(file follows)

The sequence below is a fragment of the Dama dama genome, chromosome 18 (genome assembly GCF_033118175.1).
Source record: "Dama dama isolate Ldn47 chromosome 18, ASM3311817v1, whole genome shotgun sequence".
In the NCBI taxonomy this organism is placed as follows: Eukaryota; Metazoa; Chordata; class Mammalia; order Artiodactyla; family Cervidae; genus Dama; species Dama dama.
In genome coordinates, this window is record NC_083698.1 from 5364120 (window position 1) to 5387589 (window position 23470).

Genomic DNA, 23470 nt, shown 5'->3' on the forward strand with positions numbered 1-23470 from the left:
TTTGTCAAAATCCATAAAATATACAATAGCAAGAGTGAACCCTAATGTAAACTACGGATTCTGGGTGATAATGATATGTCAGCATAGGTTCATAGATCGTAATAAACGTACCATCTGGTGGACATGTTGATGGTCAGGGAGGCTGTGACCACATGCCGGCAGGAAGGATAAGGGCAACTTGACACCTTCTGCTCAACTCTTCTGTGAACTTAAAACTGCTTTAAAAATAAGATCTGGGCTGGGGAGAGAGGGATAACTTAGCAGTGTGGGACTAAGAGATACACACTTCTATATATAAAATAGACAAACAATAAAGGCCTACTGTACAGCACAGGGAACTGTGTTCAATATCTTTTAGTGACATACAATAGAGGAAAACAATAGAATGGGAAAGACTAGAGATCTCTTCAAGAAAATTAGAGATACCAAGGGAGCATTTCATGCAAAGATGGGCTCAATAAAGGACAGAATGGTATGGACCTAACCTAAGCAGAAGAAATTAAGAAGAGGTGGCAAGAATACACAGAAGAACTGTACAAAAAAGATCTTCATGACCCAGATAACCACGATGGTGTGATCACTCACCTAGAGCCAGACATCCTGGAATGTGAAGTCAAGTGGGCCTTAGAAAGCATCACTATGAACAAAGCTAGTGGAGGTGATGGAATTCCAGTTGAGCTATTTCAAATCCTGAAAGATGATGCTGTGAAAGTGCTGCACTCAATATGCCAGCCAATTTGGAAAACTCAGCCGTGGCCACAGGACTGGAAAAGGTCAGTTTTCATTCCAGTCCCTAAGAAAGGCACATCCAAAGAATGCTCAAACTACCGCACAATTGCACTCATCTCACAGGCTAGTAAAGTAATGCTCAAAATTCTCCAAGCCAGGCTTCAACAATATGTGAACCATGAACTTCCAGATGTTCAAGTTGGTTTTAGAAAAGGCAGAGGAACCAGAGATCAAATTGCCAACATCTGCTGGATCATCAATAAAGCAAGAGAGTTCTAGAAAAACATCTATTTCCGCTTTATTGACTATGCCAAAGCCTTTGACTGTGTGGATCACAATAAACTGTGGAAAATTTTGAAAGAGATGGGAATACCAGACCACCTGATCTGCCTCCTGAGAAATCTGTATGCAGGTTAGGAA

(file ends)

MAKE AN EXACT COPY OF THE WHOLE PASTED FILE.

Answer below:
The sequence below is a fragment of the Dama dama genome, chromosome 18 (genome assembly GCF_033118175.1).
Source record: "Dama dama isolate Ldn47 chromosome 18, ASM3311817v1, whole genome shotgun sequence".
In the NCBI taxonomy this organism is placed as follows: Eukaryota; Metazoa; Chordata; class Mammalia; order Artiodactyla; family Cervidae; genus Dama; species Dama dama.
In genome coordinates, this window is record NC_083698.1 from 5364120 (window position 1) to 5387589 (window position 23470).

Genomic DNA, 23470 nt, shown 5'->3' on the forward strand with positions numbered 1-23470 from the left:
TTTGTCAAAATCCATAAAATATACAATAGCAAGAGTGAACCCTAATGTAAACTACGGATTCTGGGTGATAATGATATGTCAGCATAGGTTCATAGATCGTAATAAACGTACCATCTGGTGGACATGTTGATGGTCAGGGAGGCTGTGACCACATGCCGGCAGGAAGGATAAGGGCAACTTGACACCTTCTGCTCAACTCTTCTGTGAACTTAAAACTGCTTTAAAAATAAGATCTGGGCTGGGGAGAGAGGGATAACTTAGCAGTGTGGGACTAAGAGATACACACTTCTATATATAAAATAGACAAACAATAAAGGCCTACTGTACAGCACAGGGAACTGTGTTCAATATCTTTTAGTGACATACAATAGAGGAAAACAATAGAATGGGAAAGACTAGAGATCTCTTCAAGAAAATTAGAGATACCAAGGGAGCATTTCATGCAAAGATGGGCTCAATAAAGGACAGAATGGTATGGACCTAACCTAAGCAGAAGAAATTAAGAAGAGGTGGCAAGAATACACAGAAGAACTGTACAAAAAAGATCTTCATGACCCAGATAACCACGATGGTGTGATCACTCACCTAGAGCCAGACATCCTGGAATGTGAAGTCAAGTGGGCCTTAGAAAGCATCACTATGAACAAAGCTAGTGGAGGTGATGGAATTCCAGTTGAGCTATTTCAAATCCTGAAAGATGATGCTGTGAAAGTGCTGCACTCAATATGCCAGCCAATTTGGAAAACTCAGCCGTGGCCACAGGACTGGAAAAGGTCAGTTTTCATTCCAGTCCCTAAGAAAGGCACATCCAAAGAATGCTCAAACTACCGCACAATTGCACTCATCTCACAGGCTAGTAAAGTAATGCTCAAAATTCTCCAAGCCAGGCTTCAACAATATGTGAACCATGAACTTCCAGATGTTCAAGTTGGTTTTAGAAAAGGCAGAGGAACCAGAGATCAAATTGCCAACATCTGCTGGATCATCAATAAAGCAAGAGAGTTCTAGAAAAACATCTATTTCCGCTTTATTGACTATGCCAAAGCCTTTGACTGTGTGGATCACAATAAACTGTGGAAAATTTTGAAAGAGATGGGAATACCAGACCACCTGATCTGCCTCCTGAGAAATCTGTATGCAGGTTAGGAA